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Ignore This Advice: Write What You Know

If you’re a writer, you’ve probably gotten lots of catchy, helpful advice like “Write What You Know!”

And if you’re not a writer, why are you reading this blog? It’s for the gifs, isn’t it?

I only read it for the kittens

It’s easy to hear “Write What You Know!” and think “I shall write a story about someone exactly like me doing exactly what I do.”

Well, I’m here to tell you to IGNORE THAT ADVICE!

Here’s the problem with writing a story about someone like you doing exactly what you do: It’s boring.


You can be many things as a writer, but you do not ever, ever want to be boring.

Parts of my novel take place in Iceland. I’ve never been to Iceland.

An even larger chunk of the novel takes place in Asgard, the realm of the Norse gods. I’ve also never been to Asgard (although Odin, if you’re reading this, I’m totally up for the trip).

If I wrote a novel based only on what I know, well, there’d be entire chapters devoted to World of Warcraft.

WoW logon
So many hours of my life… gone…

So don’t be limited by writing only “what you know” – go ahead and create that fantasy world! Put your characters in a submarine, even if you’ve never left the state of Oklahoma. Set your novel in Alaska, even if you live in Brooklyn.

Here’s the funny thing: As you write, even if your novel takes place in Middle Earth, or a spaceship, or the Land of the Dead, you’re still going to use what you know.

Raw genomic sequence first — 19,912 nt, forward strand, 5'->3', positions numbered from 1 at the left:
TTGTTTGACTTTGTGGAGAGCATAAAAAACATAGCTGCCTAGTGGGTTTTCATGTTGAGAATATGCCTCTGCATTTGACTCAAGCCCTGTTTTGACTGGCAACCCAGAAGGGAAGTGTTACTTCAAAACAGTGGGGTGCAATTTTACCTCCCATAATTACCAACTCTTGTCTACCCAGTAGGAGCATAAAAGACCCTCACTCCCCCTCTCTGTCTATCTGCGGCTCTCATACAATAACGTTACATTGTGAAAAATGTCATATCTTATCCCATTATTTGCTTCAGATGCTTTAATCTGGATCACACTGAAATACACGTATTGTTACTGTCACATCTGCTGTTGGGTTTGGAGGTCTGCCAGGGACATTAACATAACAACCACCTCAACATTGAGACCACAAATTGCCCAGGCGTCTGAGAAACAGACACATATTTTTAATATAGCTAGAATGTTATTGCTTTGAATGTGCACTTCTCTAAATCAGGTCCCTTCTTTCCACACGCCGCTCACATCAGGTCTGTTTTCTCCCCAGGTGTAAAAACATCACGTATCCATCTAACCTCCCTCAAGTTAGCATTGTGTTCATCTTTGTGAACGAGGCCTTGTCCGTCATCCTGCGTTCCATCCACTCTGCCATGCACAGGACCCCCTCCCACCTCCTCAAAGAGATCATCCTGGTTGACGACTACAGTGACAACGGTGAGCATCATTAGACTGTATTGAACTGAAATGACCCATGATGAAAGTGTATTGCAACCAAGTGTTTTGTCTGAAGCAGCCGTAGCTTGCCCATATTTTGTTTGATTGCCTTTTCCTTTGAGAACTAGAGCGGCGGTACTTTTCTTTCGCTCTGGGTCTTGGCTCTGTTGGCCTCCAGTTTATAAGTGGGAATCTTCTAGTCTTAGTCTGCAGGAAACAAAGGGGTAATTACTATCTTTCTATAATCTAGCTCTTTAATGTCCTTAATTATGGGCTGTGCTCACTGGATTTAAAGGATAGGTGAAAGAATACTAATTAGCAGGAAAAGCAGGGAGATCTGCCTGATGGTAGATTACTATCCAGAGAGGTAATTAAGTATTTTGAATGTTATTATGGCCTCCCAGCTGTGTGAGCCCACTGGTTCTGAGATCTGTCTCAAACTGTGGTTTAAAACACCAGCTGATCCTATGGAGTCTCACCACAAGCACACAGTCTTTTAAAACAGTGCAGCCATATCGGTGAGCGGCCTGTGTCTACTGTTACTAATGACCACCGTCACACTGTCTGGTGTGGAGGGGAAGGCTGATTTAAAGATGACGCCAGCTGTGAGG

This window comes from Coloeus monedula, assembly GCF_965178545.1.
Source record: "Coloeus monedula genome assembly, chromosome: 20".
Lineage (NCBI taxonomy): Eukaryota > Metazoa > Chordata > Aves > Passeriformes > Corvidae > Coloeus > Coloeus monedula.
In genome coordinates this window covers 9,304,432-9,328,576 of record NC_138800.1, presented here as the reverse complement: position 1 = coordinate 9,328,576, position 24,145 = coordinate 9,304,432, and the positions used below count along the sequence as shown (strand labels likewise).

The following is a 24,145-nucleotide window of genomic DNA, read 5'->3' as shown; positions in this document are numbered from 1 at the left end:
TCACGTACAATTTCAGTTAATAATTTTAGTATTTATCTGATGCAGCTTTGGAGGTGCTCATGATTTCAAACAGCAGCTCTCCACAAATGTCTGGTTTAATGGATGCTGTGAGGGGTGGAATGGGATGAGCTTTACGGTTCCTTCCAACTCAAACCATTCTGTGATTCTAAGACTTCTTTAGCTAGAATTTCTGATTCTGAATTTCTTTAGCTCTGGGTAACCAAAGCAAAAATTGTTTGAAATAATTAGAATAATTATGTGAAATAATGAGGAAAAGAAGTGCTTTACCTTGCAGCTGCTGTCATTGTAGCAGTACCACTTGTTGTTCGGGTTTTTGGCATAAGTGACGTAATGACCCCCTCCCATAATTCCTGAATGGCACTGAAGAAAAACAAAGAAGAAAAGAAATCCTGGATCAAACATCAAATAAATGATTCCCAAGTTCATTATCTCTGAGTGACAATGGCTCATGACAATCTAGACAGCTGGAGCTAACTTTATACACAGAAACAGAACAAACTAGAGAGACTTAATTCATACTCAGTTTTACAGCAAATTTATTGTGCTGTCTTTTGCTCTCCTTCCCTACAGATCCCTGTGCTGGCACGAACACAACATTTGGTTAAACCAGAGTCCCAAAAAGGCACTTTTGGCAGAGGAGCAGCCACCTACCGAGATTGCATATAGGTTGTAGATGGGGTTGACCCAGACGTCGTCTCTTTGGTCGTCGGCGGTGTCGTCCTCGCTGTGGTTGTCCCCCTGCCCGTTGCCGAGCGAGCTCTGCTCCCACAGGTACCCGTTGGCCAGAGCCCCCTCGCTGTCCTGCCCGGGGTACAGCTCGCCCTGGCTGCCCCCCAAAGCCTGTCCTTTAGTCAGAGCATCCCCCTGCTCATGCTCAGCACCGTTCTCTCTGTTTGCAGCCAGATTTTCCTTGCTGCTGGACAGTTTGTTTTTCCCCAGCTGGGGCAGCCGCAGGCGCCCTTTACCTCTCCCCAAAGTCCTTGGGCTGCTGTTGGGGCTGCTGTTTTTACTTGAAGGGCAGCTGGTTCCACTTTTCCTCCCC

So What Do You Know?


I’ve never left the mortal realm, for example, but I still know what it feels like to be lonely, to get lost, to feel like I’m in over my head. I know what it’s like to fall in love, to lose someone, to struggle with a difficult choice.

And all those experiences have made their way into my work.

In the end, people don’t read a novel for the spaceships, the submarines, or the Alaskan setting. They read because they want to know if Frodo and Sam are going to make it to Mount Doom, and not because they care about Middle Earth, but because they care about those two little hobbits.

frodo and sam

Why do we care about Frodo and Sam?

Because we know what it’s like to be lost, to be scared, to depend on a friend when things are at their worst.

Because Tolkien took what he knew – the emotional core of the human experience – and he created a world around that truth.

So write what you know – the emotions, hopes, fears, and dreams. Just don’t get stuck writing about yourself.

Now get writing!



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